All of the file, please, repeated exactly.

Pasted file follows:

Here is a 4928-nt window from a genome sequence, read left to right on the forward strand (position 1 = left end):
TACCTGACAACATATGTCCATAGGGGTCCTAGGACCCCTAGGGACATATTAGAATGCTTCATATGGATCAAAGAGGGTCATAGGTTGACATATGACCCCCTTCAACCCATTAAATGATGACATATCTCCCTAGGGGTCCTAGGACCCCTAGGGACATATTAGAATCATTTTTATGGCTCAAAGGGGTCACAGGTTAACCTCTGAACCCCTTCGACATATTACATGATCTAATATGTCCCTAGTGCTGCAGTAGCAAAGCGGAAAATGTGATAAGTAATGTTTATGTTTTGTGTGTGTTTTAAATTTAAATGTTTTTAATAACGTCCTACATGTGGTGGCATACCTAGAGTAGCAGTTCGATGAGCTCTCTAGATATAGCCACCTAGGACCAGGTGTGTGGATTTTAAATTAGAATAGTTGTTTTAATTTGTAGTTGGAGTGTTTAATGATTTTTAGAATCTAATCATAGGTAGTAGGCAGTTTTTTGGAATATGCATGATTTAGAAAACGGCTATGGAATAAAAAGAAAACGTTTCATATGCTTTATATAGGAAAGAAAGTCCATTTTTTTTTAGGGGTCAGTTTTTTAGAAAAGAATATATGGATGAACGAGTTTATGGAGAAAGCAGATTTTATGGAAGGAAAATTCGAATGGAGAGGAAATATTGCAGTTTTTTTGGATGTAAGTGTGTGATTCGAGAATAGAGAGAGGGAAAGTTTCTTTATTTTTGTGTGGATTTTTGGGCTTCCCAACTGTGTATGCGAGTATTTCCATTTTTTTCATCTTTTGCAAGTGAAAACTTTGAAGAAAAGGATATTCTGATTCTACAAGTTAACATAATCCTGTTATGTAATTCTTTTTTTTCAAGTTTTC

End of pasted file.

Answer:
Here is a 4928-nt window from a genome sequence, read left to right on the forward strand (position 1 = left end):
TACCTGACAACATATGTCCATAGGGGTCCTAGGACCCCTAGGGACATATTAGAATGCTTCATATGGATCAAAGAGGGTCATAGGTTGACATATGACCCCCTTCAACCCATTAAATGATGACATATCTCCCTAGGGGTCCTAGGACCCCTAGGGACATATTAGAATCATTTTTATGGCTCAAAGGGGTCACAGGTTAACCTCTGAACCCCTTCGACATATTACATGATCTAATATGTCCCTAGTGCTGCAGTAGCAAAGCGGAAAATGTGATAAGTAATGTTTATGTTTTGTGTGTGTTTTAAATTTAAATGTTTTTAATAACGTCCTACATGTGGTGGCATACCTAGAGTAGCAGTTCGATGAGCTCTCTAGATATAGCCACCTAGGACCAGGTGTGTGGATTTTAAATTAGAATAGTTGTTTTAATTTGTAGTTGGAGTGTTTAATGATTTTTAGAATCTAATCATAGGTAGTAGGCAGTTTTTTGGAATATGCATGATTTAGAAAACGGCTATGGAATAAAAAGAAAACGTTTCATATGCTTTATATAGGAAAGAAAGTCCATTTTTTTTTAGGGGTCAGTTTTTTAGAAAAGAATATATGGATGAACGAGTTTATGGAGAAAGCAGATTTTATGGAAGGAAAATTCGAATGGAGAGGAAATATTGCAGTTTTTTTGGATGTAAGTGTGTGATTCGAGAATAGAGAGAGGGAAAGTTTCTTTATTTTTGTGTGGATTTTTGGGCTTCCCAACTGTGTATGCGAGTATTTCCATTTTTTTCATCTTTTGCAAGTGAAAACTTTGAAGAAAAGGATATTCTGATTCTACAAGTTAACATAATCCTGTTATGTAATTCTTTTTTTTCAAGTTTTC